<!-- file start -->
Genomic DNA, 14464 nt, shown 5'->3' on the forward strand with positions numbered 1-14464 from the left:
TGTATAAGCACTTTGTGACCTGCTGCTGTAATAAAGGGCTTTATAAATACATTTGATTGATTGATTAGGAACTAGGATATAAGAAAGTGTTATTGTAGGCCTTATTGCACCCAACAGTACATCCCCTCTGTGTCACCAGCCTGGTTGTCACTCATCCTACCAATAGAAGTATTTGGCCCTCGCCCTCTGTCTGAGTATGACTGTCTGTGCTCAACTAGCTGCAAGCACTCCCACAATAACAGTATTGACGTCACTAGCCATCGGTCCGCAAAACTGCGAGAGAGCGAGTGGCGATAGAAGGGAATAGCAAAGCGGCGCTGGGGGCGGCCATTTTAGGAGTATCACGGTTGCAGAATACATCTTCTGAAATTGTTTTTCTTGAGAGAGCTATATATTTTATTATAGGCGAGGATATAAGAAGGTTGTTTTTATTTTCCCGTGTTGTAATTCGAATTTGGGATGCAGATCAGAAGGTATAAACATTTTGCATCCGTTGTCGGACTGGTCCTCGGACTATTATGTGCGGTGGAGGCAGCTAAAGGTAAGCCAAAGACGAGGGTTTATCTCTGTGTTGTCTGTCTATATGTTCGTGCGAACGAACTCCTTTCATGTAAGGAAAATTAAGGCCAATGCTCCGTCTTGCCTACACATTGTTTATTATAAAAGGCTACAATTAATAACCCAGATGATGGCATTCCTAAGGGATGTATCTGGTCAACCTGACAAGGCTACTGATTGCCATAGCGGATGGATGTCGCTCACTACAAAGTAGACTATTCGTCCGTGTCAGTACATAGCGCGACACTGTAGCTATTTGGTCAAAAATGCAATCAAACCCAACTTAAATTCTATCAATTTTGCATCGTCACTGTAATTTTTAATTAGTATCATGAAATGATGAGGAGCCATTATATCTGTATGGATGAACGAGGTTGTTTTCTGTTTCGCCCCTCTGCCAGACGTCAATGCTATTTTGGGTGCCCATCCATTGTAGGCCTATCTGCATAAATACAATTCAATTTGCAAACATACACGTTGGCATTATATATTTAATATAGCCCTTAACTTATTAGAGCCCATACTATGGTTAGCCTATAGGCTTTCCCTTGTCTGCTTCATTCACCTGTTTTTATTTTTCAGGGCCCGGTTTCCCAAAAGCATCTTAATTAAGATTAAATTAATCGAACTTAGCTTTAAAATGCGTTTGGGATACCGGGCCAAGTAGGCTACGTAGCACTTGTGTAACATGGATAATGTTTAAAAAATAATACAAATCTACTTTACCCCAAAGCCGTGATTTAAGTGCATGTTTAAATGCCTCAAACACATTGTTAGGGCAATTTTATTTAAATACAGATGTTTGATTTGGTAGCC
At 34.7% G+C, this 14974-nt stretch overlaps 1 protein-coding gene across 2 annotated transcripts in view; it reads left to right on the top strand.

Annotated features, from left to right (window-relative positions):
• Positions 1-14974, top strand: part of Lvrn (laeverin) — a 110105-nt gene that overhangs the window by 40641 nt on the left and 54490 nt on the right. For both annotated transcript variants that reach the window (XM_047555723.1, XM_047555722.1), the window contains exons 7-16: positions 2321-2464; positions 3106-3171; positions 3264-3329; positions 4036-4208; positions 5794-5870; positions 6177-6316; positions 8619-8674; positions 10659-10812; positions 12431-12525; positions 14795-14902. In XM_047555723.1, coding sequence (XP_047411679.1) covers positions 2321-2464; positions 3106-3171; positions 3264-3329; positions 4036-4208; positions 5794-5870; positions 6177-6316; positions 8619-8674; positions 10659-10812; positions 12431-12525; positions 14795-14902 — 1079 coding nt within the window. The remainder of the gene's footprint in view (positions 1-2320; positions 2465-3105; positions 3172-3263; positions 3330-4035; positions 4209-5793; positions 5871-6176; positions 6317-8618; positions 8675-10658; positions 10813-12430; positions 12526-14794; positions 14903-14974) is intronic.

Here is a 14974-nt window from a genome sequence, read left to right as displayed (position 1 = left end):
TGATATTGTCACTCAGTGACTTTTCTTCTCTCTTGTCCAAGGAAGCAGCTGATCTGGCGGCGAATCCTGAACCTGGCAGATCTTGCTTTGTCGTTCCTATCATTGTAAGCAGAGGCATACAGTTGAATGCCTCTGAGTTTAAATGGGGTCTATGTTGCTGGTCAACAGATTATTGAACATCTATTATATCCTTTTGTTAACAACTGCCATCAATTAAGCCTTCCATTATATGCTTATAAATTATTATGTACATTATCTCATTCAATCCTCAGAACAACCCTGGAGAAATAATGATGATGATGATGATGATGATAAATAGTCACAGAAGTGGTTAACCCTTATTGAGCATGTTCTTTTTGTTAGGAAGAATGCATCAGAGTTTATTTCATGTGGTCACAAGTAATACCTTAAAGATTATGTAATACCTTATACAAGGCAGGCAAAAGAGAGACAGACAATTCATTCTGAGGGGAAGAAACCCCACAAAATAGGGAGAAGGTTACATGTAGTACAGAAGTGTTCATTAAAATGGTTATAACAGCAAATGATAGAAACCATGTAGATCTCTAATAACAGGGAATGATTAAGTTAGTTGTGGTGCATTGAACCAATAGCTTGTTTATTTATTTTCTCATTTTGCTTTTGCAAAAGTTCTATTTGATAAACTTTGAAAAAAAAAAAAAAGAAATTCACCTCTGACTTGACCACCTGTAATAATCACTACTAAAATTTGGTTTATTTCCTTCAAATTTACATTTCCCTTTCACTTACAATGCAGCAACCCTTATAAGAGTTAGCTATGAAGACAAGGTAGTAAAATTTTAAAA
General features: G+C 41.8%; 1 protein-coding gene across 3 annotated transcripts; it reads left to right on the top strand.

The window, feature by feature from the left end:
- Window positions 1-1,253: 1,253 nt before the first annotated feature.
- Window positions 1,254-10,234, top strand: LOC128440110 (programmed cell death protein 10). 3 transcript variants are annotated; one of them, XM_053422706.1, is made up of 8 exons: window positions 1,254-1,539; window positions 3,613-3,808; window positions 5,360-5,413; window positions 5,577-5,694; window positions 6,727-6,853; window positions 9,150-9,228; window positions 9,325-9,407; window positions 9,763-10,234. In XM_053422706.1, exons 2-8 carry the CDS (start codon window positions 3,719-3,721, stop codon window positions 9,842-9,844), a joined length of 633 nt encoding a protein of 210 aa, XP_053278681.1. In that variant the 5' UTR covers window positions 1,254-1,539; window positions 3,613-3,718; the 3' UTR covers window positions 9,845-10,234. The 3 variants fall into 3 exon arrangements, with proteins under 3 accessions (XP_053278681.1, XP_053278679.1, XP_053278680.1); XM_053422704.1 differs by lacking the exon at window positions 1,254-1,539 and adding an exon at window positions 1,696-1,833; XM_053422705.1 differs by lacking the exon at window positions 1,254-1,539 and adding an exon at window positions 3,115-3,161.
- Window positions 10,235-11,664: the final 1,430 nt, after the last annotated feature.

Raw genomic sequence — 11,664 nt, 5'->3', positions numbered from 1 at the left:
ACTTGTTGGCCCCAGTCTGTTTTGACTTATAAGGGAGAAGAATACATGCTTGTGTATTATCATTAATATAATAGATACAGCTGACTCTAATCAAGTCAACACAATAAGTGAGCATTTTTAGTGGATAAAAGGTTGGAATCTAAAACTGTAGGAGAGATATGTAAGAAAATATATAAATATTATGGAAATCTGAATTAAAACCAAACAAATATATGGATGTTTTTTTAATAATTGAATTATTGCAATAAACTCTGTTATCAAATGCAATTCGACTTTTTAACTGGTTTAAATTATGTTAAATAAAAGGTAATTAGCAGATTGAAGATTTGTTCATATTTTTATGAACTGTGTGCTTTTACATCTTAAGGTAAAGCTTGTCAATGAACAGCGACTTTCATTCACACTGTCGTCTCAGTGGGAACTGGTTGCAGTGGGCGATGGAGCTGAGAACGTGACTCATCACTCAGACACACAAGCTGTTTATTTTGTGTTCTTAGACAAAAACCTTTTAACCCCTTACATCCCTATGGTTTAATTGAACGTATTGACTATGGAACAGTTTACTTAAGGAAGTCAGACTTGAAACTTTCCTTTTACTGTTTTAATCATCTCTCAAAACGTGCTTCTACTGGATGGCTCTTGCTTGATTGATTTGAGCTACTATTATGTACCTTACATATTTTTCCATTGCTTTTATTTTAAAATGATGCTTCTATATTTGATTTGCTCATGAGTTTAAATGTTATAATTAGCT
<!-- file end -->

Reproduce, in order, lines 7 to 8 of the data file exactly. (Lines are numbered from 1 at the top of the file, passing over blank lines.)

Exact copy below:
TGATATTGTCACTCAGTGACTTTTCTTCTCTCTTGTCCAAGGAAGCAGCTGATCTGGCGGCGAATCCTGAACCTGGCAGATCTTGCTTTGTCGTTCCTATCATTGTAAGCAGAGGCATACAGTTGAATGCCTCTGAGTTTAAATGGGGTCTATGTTGCTGGTCAACAGATTATTGAACATCTATTATATCCTTTTGTTAACAACTGCCATCAATTAAGCCTTCCATTATATGCTTATAAATTATTATGTACATTATCTCATTCAATCCTCAGAACAACCCTGGAGAAATAATGATGATGATGATGATGATGATAAATAGTCACAGAAGTGGTTAACCCTTATTGAGCATGTTCTTTTTGTTAGGAAGAATGCATCAGAGTTTATTTCATGTGGTCACAAGTAATACCTTAAAGATTATGTAATACCTTATACAAGGCAGGCAAAAGAGAGACAGACAATTCATTCTGAGGGGAAGAAACCCCACAAAATAGGGAGAAGGTTACATGTAGTACAGAAGTGTTCATTAAAATGGTTATAACAGCAAATGATAGAAACCATGTAGATCTCTAATAACAGGGAATGATTAAGTTAGTTGTGGTGCATTGAACCAATAGCTTGTTTATTTATTTTCTCATTTTGCTTTTGCAAAAGTTCTATTTGATAAACTTTGAAAAAAAAAAAAAAGAAATTCACCTCTGACTTGACCACCTGTAATAATCACTACTAAAATTTGGTTTATTTCCTTCAAATTTACATTTCCCTTTCACTTACAATGCAGCAACCCTTATAAGAGTTAGCTATGAAGACAAGGTAGTAAAATTTTAAAA
General features: G+C 41.8%; 1 protein-coding gene across 3 annotated transcripts; it reads left to right on the top strand.